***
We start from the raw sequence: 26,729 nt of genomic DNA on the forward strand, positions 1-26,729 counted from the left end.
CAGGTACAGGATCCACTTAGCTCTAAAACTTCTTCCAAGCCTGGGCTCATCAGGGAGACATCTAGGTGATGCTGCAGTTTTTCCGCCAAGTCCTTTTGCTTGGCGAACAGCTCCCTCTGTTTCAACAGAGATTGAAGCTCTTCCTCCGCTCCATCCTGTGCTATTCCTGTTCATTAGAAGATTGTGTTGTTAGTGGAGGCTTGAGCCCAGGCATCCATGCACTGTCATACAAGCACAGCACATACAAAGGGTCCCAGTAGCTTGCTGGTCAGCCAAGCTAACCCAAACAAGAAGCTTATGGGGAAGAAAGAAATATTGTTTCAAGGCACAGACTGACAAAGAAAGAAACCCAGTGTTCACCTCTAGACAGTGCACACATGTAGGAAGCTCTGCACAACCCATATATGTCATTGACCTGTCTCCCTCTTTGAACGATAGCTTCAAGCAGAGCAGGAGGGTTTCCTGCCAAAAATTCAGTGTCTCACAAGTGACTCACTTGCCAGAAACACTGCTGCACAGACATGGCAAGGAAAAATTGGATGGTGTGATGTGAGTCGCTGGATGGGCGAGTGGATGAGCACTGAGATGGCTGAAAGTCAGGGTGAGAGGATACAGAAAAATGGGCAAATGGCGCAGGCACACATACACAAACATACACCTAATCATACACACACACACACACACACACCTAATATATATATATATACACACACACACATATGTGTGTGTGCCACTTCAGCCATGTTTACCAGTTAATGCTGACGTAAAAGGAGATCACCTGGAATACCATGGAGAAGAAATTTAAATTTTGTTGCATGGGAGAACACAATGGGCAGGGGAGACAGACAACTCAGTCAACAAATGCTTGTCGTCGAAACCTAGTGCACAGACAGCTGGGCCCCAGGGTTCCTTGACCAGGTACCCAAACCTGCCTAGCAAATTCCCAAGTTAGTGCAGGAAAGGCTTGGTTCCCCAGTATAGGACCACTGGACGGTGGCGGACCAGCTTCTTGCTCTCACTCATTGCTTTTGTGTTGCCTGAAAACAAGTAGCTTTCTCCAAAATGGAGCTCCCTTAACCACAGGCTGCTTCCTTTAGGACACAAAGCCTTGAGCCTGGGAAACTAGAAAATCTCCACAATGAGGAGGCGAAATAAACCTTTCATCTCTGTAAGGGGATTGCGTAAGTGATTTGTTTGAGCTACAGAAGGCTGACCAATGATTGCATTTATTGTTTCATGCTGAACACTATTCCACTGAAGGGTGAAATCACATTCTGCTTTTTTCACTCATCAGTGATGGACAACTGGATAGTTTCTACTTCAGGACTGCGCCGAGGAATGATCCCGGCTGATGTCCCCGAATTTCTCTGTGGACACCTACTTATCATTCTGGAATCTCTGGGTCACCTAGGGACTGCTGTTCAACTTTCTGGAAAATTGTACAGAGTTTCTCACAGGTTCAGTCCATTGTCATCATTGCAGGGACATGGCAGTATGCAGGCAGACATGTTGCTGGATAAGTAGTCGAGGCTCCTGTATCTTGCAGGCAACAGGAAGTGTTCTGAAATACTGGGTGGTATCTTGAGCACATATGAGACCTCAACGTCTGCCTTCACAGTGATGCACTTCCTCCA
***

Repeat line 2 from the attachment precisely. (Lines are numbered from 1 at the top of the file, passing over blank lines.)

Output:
CAGGTACAGGATCCACTTAGCTCTAAAACTTCTTCCAAGCCTGGGCTCATCAGGGAGACATCTAGGTGATGCTGCAGTTTTTCCGCCAAGTCCTTTTGCTTGGCGAACAGCTCCCTCTGTTTCAACAGAGATTGAAGCTCTTCCTCCGCTCCATCCTGTGCTATTCCTGTTCATTAGAAGATTGTGTTGTTAGTGGAGGCTTGAGCCCAGGCATCCATGCACTGTCATACAAGCACAGCACATACAAAGGGTCCCAGTAGCTTGCTGGTCAGCCAAGCTAACCCAAACAAGAAGCTTATGGGGAAGAAAGAAATATTGTTTCAAGGCACAGACTGACAAAGAAAGAAACCCAGTGTTCACCTCTAGACAGTGCACACATGTAGGAAGCTCTGCACAACCCATATATGTCATTGACCTGTCTCCCTCTTTGAACGATAGCTTCAAGCAGAGCAGGAGGGTTTCCTGCCAAAAATTCAGTGTCTCACAAGTGACTCACTTGCCAGAAACACTGCTGCACAGACATGGCAAGGAAAAATTGGATGGTGTGATGTGAGTCGCTGGATGGGCGAGTGGATGAGCACTGAGATGGCTGAAAGTCAGGGTGAGAGGATACAGAAAAATGGGCAAATGGCGCAGGCACACATACACAAACATACACCTAATCATACACACACACACACACACACACCTAATATATATATATATACACACACACACATATGTGTGTGTGCCACTTCAGCCATGTTTACCAGTTAATGCTGACGTAAAAGGAGATCACCTGGAATACCATGGAGAAGAAATTTAAATTTTGTTGCATGGGAGAACACAATGGGCAGGGGAGACAGACAACTCAGTCAACAAATGCTTGTCGTCGAAACCTAGTGCACAGACAGCTGGGCCCCAGGGTTCCTTGACCAGGTACCCAAACCTGCCTAGCAAATTCCCAAGTTAGTGCAGGAAAGGCTTGGTTCCCCAGTATAGGACCACTGGACGGTGGCGGACCAGCTTCTTGCTCTCACTCATTGCTTTTGTGTTGCCTGAAAACAAGTAGCTTTCTCCAAAATGGAGCTCCCTTAACCACAGGCTGCTTCCTTTAGGACACAAAGCCTTGAGCCTGGGAAACTAGAAAATCTCCACAATGAGGAGGCGAAATAAACCTTTCATCTCTGTAAGGGGATTGCGTAAGTGATTTGTTTGAGCTACAGAAGGCTGACCAATGATTGCATTTATTGTTTCATGCTGAACACTATTCCACTGAAGGGTGAAATCACATTCTGCTTTTTTCACTCATCAGTGATGGACAACTGGATAGTTTCTACTTCAGGACTGCGCCGAGGAATGATCCCGGCTGATGTCCCCGAATTTCTCTGTGGACACCTACTTATCATTCTGGAATCTCTGGGTCACCTAGGGACTGCTGTTCAACTTTCTGGAAAATTGTACAGAGTTTCTCACAGGTTCAGTCCATTGTCATCATTGCAGGGACATGGCAGTATGCAGGCAGACATGTTGCTGGATAAGTAGTCGAGGCTCCTGTATCTTGCAGGCAACAGGAAGTGTTCTGAAATACTGGGTGGTATCTTGAGCACATATGAGACCTCAACGTCTGCCTTCACAGTGATGCACTTCCTCCA